Show: For a sequence $(X_n)_{n\in\mathbb{N}}$ of random variables it is: $$ (X_n)_{n\in\mathbb{N}}\text{ converges a.e.}\Leftrightarrow\forall~\varepsilon>0:~\lim_{n\to\infty}\mathbb{P}\left(\bigcup_{j,k\geq n}\left\{\lvert X_j-X_k\rvert>\varepsilon\right\}\right)=0 $$

Hello, concerning "$\Rightarrow$" here is my previous idea:

It is for any $\varepsilon > 0$ $$ \bigcup_{j,k\geq n}\left\{\lvert X_j-X_k\rvert > \varepsilon\right\}\subset \left\{\sup_{j,k\geq n}\lvert X_j-X_k\rvert>\varepsilon\right\}, $$ so it follows $$ \mathbb{P}(\bigcup_{j,k\geq n}\left\{\lvert X_j-X_k\rvert > \varepsilon\right\})\leq\mathbb{P}\left(\left\{\sup_{j,k\geq n}\lvert X_j-X_k\rvert>\varepsilon\right\}\right). $$ Moreover, it is $$ \left\{\sup_{j,k\geq n}\lvert X_j-X_k\rvert>\varepsilon\right\}\supseteq \left\{\sup_{j,k\geq n+1}\lvert X_j-X_k\rvert>\varepsilon\right\},~~~~~\mathbb{P}\left(\left\{\sup_{j,k\geq n}\lvert X_j-X_k\rvert>\varepsilon\right\}\right)<\infty $$ so that I can apply the $\sigma$-continuity of $\mathbb{P}$, getting $$ \mathbb{P}\left(\left\{\sup_{j,k\geq n}\lvert X_j-X_k\rvert>\varepsilon\right\}\right)\to \mathbb{P}\left(\left\{\lim_{n\to\infty}\sup_{j,k\geq n}\lvert X_j-X_k\rvert>\varepsilon\right\}\right). $$ I am not totally sure, but I think that $$ \left\{\lim_{n\to\infty}\sup_{j,k\geq n}\lvert X_j-X_k\rvert>\varepsilon\right\}\subset\left\{\lvert X_j-X_k\rvert>\varepsilon\text{ for infinite many }(j,k)\right\}\\\subset\left\{\omega\in\Omega: (X_n)\mbox{ does not converge }\right\}~~~(*), $$ what means that $$ \mathbb{P}\left(\left\{\lim_{n\to\infty}\sup_{j,k\geq n}\lvert X_j-X_k\rvert>\varepsilon\right\}\right)\leq\mathbb{P}(\left\{\omega\in\Omega: (X_n)\mbox{ does not converge }\right\})=0. $$ Put all together I get $$ \mathbb{P}(\bigcup_{j,k\geq n}\left\{\lvert X_j-X_k\rvert > \varepsilon\right\})\to 0. $$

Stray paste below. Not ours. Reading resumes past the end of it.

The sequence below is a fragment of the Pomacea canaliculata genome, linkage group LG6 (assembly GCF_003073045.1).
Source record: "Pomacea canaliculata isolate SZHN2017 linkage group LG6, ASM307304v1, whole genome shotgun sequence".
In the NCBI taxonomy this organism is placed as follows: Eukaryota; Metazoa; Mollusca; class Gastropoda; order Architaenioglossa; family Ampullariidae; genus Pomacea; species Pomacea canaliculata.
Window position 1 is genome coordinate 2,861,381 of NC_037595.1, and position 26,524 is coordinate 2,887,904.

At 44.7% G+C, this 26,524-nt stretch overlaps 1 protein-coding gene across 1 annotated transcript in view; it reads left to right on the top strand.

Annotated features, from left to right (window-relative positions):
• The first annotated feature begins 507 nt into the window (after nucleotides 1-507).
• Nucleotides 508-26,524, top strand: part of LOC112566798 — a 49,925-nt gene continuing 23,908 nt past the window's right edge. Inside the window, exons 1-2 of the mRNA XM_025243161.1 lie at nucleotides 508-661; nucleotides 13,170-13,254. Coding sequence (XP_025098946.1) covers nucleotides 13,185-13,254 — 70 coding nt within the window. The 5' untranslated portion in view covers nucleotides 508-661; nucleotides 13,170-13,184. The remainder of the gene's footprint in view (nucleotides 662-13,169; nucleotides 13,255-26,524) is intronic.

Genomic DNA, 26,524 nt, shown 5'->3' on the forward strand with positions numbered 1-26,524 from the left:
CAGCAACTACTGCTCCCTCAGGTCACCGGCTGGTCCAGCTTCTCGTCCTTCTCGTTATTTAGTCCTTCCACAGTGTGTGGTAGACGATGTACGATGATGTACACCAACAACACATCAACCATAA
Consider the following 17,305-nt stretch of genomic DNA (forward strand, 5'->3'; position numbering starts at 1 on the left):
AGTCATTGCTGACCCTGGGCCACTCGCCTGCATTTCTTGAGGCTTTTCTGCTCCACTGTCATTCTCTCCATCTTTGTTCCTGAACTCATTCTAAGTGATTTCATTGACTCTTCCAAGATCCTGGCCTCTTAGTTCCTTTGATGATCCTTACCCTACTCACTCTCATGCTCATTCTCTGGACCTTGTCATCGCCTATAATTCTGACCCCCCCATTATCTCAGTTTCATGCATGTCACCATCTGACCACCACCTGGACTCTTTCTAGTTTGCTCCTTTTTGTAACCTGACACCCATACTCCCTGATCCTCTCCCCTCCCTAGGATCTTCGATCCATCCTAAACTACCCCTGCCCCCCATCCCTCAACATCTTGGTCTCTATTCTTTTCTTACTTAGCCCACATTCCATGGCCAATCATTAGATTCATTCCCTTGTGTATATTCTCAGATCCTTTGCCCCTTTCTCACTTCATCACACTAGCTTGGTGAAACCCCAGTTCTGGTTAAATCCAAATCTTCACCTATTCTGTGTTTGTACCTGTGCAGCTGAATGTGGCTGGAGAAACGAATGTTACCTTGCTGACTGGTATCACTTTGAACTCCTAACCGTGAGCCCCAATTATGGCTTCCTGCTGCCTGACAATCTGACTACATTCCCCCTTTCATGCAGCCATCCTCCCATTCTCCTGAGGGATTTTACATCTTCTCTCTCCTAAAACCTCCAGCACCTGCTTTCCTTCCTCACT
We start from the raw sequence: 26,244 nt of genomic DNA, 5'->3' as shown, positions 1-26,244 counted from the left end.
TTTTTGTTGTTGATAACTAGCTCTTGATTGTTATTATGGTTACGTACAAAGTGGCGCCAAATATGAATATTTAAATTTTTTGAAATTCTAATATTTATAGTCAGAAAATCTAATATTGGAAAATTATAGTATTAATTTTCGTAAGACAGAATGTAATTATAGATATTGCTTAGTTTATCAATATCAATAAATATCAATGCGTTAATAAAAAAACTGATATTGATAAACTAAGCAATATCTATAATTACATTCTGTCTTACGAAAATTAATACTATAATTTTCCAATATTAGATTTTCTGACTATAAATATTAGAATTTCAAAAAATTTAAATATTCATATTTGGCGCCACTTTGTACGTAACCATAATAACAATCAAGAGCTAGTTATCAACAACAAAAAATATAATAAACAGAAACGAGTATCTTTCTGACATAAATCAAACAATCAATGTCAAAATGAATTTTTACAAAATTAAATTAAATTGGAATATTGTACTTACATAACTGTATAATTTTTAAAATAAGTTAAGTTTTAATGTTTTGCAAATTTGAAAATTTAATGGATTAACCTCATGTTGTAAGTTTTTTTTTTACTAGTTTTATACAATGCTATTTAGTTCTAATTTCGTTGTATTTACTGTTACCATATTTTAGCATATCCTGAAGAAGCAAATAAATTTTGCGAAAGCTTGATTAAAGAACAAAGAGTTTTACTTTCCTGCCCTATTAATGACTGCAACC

As I said, I am not totally clear about the first inclusion of $(*)$.

Is that inclusion right? Is that proof right?

What about "$\Leftarrow$"? Can you give me a hint, please?


Let the underlying probability space be $\Omega$ and $\{ \epsilon_n\}$ a strictly positive sequence that goes to $0$. Then

$$ \{ \omega \in \Omega: X_n \; \mbox{does not converge at}\; \omega\} $$

$$ = \bigcup_{\epsilon_n} \bigcap_{n = 1}^{\infty} \bigcup_{j,k \geq n} \{ \lvert X_j-X_k \rvert >\epsilon_n \}. $$


$$ \mathbb{P} \left( \{ \omega \in \Omega: X_n \; \mbox{does not converge at}\; \omega\} \right) = 0 $$

if and only if, for every $\epsilon_n$,

$$ \mathbb{P} \left( \bigcap_{n = 1}^{\infty} \bigcup_{j,k \geq n} \{ \lvert X_j-X_k \rvert >\epsilon_n \} \right) = 0. $$

By continuity from above,

$$ \mathbb{P} \left( \bigcap_{n = 1}^{\infty} \bigcup_{j,k \geq n} \{ \lvert X_j-X_k \rvert >\epsilon_n \} \right) = \lim_{n\to\infty}\mathbb{P}\left(\bigcup_{j,k\geq n}\left\{\lvert X_j-X_k\rvert>\epsilon_n\right\}\right), $$

which proves your claim.

  • $\begingroup$ Ok, you are working with the limsup of sets. The only thing that is not clear to me is that thing with the sequence $(\varepsilon_n)$... is that enough to handle any $\varepsilon>0$? $\endgroup$ – math12 Dec 27 '13 at 13:01
  • $\begingroup$ Yes, proving "for all $\epsilon > 0$..." is the same as proving "for all $\epsilon_n$...". $\endgroup$ – Michael Dec 27 '13 at 13:10
  • $\begingroup$ I cant imagine how the sequence $(\varepsilon_n)$ looks like. Are this positive real numbers from $>0$ to $\infty$? $\endgroup$ – math12 Dec 27 '13 at 13:12
  • 1
    $\begingroup$ Take $\epsilon_n = \frac{1}{n}$. $\endgroup$ – Michael Dec 27 '13 at 13:12
  • $\begingroup$ Isn't it continuity from below here? $\endgroup$ – math12 Dec 27 '13 at 13:44

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